Toronto: Even young children can be selective in choosing from whom to learn and those with a good understanding of others' thoughts are more selective, suggests new research.
These children who can gauge what is going on in other people's head are also likely to select the “accurate” person to learn from, the findings showed.
"We already know that some preschoolers are more likely to learn from individuals with a history of making accurate claims over individuals who have been inaccurate or ignorant," said the study's senior author Diane Poulin-Dubois, professor at Concordia University in Canada.
"Kids have also been shown to prefer learning from nicer, more confident or more attractive individuals -- attributes that do not have anything to do with intelligence. We speculated that certain social-cognitive abilities might explain some of these learning differences," she said.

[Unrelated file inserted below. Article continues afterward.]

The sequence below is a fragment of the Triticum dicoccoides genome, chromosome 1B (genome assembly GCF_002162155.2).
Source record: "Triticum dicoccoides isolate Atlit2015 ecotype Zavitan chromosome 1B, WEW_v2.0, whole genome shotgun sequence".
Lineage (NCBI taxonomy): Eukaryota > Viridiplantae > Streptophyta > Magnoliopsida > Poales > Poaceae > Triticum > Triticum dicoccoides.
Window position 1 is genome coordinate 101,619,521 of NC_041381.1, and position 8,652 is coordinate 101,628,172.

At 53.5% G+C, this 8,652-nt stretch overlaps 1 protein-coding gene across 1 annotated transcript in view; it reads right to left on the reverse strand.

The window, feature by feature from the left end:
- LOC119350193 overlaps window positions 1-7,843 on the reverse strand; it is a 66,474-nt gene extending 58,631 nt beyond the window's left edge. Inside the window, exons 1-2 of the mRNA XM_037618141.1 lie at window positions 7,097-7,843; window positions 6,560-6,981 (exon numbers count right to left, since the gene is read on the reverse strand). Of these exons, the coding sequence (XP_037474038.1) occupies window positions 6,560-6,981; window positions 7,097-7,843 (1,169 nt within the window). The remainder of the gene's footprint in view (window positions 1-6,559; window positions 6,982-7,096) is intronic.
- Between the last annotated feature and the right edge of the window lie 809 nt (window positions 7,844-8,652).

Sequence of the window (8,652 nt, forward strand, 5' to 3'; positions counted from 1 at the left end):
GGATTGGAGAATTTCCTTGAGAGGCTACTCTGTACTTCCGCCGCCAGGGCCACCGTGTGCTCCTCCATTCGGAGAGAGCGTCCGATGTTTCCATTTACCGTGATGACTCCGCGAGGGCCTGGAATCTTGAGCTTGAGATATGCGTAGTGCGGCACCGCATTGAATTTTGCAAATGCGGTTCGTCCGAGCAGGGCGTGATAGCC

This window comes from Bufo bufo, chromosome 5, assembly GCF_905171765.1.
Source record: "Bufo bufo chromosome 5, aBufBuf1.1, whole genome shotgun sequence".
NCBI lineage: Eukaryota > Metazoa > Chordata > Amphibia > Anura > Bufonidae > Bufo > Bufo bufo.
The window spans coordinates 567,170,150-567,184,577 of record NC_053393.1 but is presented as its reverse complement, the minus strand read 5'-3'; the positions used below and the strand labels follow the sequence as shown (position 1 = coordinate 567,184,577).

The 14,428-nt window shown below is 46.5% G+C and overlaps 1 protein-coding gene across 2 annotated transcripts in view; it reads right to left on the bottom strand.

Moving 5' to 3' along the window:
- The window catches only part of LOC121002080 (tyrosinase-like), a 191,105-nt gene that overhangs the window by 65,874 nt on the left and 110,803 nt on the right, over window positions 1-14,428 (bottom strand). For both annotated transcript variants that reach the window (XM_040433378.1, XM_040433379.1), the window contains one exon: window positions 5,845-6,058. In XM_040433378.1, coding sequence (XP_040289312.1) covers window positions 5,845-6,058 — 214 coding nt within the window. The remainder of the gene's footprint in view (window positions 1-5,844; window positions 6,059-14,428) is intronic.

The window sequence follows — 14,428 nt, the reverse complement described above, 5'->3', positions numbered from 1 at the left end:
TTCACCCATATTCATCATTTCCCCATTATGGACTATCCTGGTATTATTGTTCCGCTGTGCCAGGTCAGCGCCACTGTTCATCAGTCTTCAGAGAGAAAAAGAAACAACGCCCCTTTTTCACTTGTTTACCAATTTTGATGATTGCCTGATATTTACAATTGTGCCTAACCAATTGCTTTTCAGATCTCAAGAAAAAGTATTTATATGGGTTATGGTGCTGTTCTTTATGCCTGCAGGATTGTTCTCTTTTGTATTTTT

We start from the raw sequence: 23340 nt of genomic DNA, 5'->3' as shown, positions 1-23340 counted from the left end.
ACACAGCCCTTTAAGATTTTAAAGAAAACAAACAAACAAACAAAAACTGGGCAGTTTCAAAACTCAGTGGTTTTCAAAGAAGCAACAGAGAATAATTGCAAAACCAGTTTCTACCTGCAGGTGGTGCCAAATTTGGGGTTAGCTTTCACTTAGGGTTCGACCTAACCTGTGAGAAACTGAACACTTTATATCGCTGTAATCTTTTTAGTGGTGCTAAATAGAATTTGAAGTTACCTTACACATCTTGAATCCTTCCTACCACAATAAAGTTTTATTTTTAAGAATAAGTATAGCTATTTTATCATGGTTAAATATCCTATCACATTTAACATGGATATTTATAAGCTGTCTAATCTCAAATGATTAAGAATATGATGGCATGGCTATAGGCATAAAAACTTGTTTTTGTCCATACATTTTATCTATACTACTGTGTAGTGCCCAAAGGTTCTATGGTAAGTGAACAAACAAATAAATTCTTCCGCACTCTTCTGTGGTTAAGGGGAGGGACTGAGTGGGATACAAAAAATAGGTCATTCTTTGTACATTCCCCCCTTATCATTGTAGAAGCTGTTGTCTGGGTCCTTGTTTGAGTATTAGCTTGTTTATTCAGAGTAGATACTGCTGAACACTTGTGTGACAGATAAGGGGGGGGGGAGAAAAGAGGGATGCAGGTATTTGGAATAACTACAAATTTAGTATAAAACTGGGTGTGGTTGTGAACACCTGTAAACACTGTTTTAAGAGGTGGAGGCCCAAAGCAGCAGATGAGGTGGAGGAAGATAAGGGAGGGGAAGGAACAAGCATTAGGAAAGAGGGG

To test the hypothesis, the researchers took 65 children through a series of tasks that tested their ability to learn new words, as well as their "theory of mind" (ToM) -- that is, the intuitive understanding of one's own and other people's minds or mental states.
The researchers tested whether the preschool-aged participants were more likely to learn new words from an accurate (with more verbal accuracy) or inaccurate individual.
They also examined whether the children were more likely to learn from a physically strong individual over a weak one.
The researcher found that children who could better understand other people's mental states were more likely to believe the individuals with the greatest verbal accuracy, rather than those who had demonstrated the greatest strength.
The study was published in the British Journal of Developmental Psychology.